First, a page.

That backfired. A day after a military parade for its founding father’s 105th birthday and threats of swift nuclear retaliation if attacked, North Korea reportedly fired another ballistic missile, only to see it explode after launch. The failure came as American warships approach the Korean Peninsula and Vice President Mike Pence made a surprise visit to the demilitarized zone after meeting South Korean officials. While stating American commitment to security in the region, Pence appealed to China’s diplomatic capacities — and warned Pyongyang, “The era of strategic patience is over.”
The Presidential Daily Brief
It looks like one-man rule. While President Recep Tayyip Erdogan celebrated a narrow victory in yesterday’s historic referendum, Turkey’s main opposition party wants a recount. With 51.4 percent of Turkish voters approving Erdogan’s new constitution, the president gains vast new powers and control of the constitutional court, with virtually unchecked legal and budgetary authority. Meanwhile, “no” campaigners complained of intimidation, and the opposition says there were electoral irregularities — like a decision to pass unstamped ballots as valid unless proven otherwise — that call into question the referendum’s legitimacy.
With better weather come more boats. Thousands of desperate migrants have been rescued from waters off the Libyan coast during a surge in crossings that one rescue agency has called “unprecedented.” Some 6,000 were rescued Friday and Saturday by the Italian coast guard alone, while coordinated attempts to rescue another 1,800 on Sunday left one aid organization desperate for “urgent assistance” as at least seven migrants drowned. That number is expected to grow: According to the International Organization for Migration, 554 have already drowned trying to make the crossing this year.
Better bring a parachute. Following the violent removal of a doctor who’d been selected to lose his seat, United Airlines is facing another potential PR nightmare: A couple traveling to their wedding say they were forced to deplane by a federal marshal. United insists the passengers were uncooperative and denies that authorities were involved, but the Utah pair says they were trying to pay to upgrade. The airline, which has shifted policies as its shares dropped 4 percent last week amid public outrage, will report its quarterly earnings this afternoon.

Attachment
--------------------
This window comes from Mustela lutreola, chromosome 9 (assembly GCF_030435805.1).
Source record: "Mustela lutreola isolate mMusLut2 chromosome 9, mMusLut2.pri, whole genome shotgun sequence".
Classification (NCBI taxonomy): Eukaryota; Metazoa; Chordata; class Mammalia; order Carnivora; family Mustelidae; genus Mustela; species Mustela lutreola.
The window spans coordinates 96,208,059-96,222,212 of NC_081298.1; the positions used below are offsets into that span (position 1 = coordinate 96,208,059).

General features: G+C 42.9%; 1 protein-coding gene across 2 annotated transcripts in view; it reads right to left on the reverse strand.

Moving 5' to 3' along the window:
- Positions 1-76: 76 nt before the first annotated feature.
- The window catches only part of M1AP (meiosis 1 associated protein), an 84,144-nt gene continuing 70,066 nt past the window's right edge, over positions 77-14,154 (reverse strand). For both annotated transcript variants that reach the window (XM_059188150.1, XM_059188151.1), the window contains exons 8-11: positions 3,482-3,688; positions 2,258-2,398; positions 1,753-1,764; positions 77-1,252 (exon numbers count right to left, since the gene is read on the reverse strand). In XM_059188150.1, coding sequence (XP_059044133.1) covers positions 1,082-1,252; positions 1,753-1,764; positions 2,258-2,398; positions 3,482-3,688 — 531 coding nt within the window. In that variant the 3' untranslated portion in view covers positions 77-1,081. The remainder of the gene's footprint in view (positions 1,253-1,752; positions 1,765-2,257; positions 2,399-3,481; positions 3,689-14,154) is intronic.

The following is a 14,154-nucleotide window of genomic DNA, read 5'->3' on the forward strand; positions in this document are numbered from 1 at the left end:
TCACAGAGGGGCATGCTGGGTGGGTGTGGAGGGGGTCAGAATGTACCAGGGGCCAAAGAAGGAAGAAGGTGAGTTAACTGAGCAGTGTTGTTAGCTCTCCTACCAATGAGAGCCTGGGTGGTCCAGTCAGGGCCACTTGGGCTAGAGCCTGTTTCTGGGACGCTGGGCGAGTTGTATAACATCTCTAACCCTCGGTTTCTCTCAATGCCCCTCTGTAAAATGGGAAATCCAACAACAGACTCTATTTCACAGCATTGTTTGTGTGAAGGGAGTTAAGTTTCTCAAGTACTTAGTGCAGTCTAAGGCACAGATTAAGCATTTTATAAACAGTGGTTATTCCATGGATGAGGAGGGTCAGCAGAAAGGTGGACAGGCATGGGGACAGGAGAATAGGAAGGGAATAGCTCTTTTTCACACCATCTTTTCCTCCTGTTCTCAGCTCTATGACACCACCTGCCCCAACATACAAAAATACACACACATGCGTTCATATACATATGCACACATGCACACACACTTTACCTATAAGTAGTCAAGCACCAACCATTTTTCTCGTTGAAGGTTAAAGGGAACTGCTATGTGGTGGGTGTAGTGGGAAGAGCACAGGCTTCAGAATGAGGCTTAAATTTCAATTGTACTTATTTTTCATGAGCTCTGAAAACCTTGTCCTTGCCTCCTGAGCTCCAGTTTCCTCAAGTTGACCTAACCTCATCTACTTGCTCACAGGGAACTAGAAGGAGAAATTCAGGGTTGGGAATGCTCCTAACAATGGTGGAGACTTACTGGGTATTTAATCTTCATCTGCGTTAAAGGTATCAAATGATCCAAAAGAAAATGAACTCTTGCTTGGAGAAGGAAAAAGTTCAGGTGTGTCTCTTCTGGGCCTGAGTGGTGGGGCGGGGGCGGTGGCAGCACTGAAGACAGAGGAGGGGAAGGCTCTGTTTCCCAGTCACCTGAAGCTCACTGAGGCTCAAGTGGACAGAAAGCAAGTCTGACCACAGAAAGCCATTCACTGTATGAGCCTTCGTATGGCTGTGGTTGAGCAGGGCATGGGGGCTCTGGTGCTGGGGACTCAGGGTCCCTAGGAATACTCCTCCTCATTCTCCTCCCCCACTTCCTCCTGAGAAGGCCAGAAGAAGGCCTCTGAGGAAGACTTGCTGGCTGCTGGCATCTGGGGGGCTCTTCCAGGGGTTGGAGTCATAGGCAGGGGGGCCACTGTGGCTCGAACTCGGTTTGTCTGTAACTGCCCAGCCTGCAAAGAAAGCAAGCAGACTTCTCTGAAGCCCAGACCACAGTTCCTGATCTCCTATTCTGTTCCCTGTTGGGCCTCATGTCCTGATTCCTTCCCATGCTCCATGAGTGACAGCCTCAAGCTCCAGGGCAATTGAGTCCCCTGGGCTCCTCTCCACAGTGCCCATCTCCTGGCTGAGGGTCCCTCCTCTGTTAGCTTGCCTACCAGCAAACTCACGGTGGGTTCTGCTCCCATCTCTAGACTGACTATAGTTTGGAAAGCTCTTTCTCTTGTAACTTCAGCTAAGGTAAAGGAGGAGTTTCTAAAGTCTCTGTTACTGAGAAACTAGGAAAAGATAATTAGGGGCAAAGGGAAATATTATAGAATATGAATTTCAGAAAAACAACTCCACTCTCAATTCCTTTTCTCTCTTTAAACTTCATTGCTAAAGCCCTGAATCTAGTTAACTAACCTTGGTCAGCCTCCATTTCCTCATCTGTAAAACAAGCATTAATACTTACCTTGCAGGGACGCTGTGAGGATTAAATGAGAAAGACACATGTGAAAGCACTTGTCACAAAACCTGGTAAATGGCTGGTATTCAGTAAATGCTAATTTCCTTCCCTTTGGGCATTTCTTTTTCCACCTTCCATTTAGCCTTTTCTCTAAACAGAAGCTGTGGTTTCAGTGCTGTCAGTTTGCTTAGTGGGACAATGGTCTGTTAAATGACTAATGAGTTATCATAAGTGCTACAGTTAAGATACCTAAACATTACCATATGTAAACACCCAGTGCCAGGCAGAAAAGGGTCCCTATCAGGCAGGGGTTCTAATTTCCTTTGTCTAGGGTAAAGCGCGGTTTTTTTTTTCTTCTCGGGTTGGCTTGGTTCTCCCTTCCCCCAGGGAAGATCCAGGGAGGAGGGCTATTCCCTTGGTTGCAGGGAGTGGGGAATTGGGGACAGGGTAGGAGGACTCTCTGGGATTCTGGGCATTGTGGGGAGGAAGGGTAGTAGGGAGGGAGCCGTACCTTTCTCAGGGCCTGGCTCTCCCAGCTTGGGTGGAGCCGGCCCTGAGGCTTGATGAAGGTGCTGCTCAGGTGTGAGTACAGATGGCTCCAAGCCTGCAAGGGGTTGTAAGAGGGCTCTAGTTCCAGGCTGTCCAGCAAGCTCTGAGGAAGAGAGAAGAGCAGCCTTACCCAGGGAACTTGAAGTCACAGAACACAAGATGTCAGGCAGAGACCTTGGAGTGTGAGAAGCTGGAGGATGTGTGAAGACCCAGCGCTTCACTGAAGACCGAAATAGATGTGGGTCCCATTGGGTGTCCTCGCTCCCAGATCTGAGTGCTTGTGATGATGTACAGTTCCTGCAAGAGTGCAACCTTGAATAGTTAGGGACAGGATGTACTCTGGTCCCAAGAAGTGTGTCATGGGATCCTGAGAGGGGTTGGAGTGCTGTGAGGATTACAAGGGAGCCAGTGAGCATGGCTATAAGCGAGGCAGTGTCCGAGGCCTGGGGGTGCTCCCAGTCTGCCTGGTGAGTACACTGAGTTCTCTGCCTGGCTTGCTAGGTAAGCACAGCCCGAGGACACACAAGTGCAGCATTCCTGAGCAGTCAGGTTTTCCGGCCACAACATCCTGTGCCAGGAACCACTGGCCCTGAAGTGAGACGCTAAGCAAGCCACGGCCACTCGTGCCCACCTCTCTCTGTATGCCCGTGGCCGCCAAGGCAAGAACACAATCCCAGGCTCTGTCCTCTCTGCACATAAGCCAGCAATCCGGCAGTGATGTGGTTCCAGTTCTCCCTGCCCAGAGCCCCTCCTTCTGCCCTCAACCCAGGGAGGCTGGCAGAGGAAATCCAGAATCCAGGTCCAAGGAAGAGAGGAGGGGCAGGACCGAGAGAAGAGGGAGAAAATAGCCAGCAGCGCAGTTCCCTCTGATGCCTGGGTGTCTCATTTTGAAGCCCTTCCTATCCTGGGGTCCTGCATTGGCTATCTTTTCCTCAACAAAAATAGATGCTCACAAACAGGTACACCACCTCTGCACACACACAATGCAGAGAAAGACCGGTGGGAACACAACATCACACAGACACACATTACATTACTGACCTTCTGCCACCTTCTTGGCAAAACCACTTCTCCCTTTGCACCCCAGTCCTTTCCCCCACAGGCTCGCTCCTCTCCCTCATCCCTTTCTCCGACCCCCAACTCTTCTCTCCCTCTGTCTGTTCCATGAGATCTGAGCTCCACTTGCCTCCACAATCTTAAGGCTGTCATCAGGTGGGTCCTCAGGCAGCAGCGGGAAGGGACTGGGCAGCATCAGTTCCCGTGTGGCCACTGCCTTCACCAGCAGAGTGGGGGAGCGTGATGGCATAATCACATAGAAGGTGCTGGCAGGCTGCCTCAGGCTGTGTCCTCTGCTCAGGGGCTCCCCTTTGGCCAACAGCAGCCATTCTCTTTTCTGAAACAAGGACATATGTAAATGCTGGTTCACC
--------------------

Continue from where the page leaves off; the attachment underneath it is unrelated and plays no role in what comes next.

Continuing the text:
Know This: Park Geun-hye, South Korea’s recently ousted president, has been formally indicted over corruption allegations. Since President Donald Trump’s inauguration, arrests of immigrants without criminal records have more than doubled. And BP has only just managed to stem a problematic oil leak from one of its Alaskan wells, where natural gas continues to be released.
Remember This Number: 1,187. That’s the number of Palestinians in Israeli prisons who will go on hunger strike today over poor conditions — a mass protest that many worry will inflame tensions in the region.
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“I just snapped, man.” So said suspected killer Steve Stephens, 37, during a Facebook Live session in which he claimed he’d murdered 13 people. He later uploaded another video showing him selecting a victim at random and then shooting him. Police have confirmed the killing of 74-year-old Robert Godwin, but can’t yet verify Stephens’ claims to multiple homicides. Another video is circulating in which he makes threats outside his former girlfriend’s workplace. A manhunt is underway for Stephens and authorities remind the public that he’s armed and dangerous.
It’s a sound idea. Researchers are investigating the potential of using focused ultrasound as a non-invasive therapy for a wide range of neurological disorders from Alzheimer’s to depression. Depending on the intensity, beams of focused sound energy can destroy abnormally functioning neurons, or simply jolt neural circuits deep inside the brain without resorting to surgery. The FDA has approved its use as a treatment for a condition called essential tremor — but now scientists hope clinical trials will show its applications can also treat disorders like OCD and Parkinson’s.
Saved by the gavel. An unprecedented series of judicial rulings has halted the executions of eight death row prisoners, scheduled to begin today. The latest injunction, ruled Saturday by U.S. District Judge Kristine Baker, came a day after the Arkansas Supreme Court stayed one execution and a county court postponed the other seven. The delay of the executions, which would be the state’s first in 12 years, comes as Arkansas’ lethal injection drugs approach their expiration date. Gov. Asa Hutchinson has appealed the block, asking the state’s attorney general to expedite the cases.
It’s not traditionelle. An influential French theatrical exhibitors guild, the FNCF, is up in arms over the inclusion of two Netflix features in this year’s 70th annual Cannes Film Festival. One, Bong Joon-ho’s Okja, is even competing for the top prize, the Palme d’Or. French law dictates that on-demand services can’t stream a film until 36 months after its theatrical release, but with both Netflix films scheduled for release this year, the FNCF says the company must release them in theaters or face punishment for skirting its obligations.
It was a heart-rending mistake. The NFL community has rallied around former Baltimore Ravens and Arizona Cardinals tight end Todd Heap, who accidentally struck and killed his 3-year-old daughter while moving his truck at his Arizona home. Police said there were no suspicious circumstances to the incident. As details emerged, the Ravens released a statement expressing their sorrow over the “knee-buckling news,” while a number of former teammates and other NFL players have expressed their grief and offered prayers to the family.